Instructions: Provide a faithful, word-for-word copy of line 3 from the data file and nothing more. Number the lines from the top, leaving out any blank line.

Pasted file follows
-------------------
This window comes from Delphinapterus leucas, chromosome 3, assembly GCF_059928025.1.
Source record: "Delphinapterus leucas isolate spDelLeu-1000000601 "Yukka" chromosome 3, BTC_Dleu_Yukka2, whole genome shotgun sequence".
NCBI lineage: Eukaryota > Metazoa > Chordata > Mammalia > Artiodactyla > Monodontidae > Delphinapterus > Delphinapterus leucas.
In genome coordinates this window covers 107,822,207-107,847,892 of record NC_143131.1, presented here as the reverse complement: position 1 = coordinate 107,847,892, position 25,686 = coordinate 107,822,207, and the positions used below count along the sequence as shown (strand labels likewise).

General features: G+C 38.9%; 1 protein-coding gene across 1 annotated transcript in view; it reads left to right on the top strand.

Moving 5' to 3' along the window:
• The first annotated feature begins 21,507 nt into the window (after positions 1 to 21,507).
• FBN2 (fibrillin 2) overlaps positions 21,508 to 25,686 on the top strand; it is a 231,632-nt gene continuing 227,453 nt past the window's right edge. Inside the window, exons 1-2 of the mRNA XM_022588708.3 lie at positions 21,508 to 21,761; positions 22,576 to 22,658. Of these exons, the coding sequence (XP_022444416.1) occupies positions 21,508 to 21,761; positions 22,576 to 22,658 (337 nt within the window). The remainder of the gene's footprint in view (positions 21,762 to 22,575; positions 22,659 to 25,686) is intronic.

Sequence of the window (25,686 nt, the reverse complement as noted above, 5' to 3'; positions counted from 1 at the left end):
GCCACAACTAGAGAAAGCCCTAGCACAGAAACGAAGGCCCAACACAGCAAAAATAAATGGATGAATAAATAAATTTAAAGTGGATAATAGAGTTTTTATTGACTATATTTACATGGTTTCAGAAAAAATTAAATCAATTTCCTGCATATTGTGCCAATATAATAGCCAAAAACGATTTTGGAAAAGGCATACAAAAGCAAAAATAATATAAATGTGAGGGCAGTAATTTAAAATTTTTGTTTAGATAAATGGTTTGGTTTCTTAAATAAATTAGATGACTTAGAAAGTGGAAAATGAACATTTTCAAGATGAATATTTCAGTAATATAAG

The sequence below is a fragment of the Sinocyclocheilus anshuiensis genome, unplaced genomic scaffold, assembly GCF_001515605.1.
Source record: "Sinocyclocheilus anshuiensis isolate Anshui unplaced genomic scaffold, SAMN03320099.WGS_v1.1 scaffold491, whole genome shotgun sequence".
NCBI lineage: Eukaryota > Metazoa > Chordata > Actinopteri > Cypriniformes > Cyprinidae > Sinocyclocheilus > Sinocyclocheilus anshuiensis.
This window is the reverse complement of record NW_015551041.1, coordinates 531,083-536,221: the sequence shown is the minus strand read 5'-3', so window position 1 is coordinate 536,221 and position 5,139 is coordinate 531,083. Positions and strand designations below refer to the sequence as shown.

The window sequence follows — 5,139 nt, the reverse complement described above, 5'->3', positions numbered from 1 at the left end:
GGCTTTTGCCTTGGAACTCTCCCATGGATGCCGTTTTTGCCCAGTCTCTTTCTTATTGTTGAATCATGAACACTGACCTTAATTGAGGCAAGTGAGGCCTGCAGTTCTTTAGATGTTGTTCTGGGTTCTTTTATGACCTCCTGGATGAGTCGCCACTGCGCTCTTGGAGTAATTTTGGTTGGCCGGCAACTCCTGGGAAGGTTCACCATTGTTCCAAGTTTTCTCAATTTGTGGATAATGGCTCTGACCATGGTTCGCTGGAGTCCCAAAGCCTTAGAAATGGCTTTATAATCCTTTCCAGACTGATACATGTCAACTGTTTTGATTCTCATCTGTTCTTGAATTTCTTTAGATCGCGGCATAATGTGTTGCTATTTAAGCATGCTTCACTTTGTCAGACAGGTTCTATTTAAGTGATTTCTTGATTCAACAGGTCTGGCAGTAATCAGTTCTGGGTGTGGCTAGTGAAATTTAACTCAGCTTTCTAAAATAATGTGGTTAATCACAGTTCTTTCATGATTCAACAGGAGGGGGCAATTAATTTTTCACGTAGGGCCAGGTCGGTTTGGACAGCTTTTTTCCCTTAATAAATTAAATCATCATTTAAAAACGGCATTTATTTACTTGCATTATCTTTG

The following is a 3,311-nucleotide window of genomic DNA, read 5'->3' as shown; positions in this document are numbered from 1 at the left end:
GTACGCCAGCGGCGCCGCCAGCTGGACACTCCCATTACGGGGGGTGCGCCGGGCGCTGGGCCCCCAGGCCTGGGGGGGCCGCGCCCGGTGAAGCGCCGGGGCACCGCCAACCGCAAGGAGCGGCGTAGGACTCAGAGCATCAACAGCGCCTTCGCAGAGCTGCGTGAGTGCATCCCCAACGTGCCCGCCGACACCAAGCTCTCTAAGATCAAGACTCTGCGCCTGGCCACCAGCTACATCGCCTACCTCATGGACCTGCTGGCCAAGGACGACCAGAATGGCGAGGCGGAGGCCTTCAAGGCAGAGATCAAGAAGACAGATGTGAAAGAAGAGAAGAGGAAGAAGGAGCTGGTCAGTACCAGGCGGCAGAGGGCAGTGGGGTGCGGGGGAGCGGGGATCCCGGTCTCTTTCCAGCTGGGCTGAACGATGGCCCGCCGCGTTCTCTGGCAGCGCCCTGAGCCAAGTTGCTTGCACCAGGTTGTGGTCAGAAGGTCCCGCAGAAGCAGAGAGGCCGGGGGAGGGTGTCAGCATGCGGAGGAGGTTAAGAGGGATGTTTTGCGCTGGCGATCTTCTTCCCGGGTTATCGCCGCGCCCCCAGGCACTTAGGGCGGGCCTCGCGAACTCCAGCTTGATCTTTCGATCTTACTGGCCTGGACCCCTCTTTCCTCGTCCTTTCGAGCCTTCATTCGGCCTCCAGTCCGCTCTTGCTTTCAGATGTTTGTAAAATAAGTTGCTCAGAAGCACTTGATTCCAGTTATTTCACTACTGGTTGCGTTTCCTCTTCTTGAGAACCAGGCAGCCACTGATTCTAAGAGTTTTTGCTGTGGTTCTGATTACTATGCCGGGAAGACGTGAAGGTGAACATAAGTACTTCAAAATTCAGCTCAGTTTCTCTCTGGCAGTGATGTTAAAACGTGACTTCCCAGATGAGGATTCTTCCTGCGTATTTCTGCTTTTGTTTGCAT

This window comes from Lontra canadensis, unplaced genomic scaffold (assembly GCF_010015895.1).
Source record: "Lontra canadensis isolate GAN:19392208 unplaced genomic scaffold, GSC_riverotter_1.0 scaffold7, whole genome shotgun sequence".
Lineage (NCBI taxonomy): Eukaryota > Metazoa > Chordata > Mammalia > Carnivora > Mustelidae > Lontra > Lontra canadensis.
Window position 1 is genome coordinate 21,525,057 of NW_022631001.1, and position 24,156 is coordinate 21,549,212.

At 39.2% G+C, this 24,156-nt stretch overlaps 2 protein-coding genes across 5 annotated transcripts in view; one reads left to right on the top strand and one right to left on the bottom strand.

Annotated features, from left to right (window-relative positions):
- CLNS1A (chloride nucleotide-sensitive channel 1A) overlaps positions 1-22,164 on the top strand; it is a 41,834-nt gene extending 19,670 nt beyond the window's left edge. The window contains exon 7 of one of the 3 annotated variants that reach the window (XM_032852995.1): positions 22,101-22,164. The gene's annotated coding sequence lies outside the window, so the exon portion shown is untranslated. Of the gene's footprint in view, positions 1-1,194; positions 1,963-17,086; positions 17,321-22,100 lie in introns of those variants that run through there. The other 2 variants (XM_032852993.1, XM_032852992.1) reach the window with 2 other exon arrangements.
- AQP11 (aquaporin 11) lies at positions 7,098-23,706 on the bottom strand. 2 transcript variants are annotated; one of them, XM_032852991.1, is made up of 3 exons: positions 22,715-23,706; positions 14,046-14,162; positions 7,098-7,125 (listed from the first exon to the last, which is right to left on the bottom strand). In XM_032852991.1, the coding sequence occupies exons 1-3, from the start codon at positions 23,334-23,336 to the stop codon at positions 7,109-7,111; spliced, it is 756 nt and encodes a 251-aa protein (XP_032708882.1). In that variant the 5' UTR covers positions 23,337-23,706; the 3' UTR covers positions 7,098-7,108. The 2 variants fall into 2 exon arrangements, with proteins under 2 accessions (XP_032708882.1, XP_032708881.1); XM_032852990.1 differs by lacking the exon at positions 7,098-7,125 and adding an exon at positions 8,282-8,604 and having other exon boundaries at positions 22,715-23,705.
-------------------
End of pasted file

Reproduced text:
NCBI lineage: Eukaryota > Metazoa > Chordata > Mammalia > Artiodactyla > Monodontidae > Delphinapterus > Delphinapterus leucas.